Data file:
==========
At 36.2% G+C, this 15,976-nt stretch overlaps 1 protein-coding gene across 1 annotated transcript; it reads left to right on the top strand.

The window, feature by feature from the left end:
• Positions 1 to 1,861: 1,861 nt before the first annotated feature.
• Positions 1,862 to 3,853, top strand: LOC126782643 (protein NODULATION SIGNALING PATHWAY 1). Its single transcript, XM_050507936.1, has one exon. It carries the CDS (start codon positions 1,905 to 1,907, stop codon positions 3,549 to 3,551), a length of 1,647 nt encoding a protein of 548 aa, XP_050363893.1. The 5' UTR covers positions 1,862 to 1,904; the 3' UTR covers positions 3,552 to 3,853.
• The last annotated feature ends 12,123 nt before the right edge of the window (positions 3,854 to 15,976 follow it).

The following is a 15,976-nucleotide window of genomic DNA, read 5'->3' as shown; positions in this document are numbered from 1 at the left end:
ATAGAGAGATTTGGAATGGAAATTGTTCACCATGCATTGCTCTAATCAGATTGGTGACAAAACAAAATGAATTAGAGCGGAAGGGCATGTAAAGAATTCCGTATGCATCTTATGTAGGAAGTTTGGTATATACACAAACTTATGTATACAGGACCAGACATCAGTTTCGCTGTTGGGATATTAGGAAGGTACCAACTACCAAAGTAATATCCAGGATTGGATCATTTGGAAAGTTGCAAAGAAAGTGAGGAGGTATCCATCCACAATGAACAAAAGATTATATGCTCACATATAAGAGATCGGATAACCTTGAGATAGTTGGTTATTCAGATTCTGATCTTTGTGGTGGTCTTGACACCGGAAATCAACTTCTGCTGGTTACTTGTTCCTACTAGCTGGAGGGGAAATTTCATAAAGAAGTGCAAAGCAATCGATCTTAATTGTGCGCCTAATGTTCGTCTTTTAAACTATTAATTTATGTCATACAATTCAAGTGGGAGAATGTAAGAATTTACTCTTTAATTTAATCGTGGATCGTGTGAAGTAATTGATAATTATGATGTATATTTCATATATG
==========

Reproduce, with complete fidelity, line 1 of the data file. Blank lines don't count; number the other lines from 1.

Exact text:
At 36.2% G+C, this 15,976-nt stretch overlaps 1 protein-coding gene across 1 annotated transcript; it reads left to right on the top strand.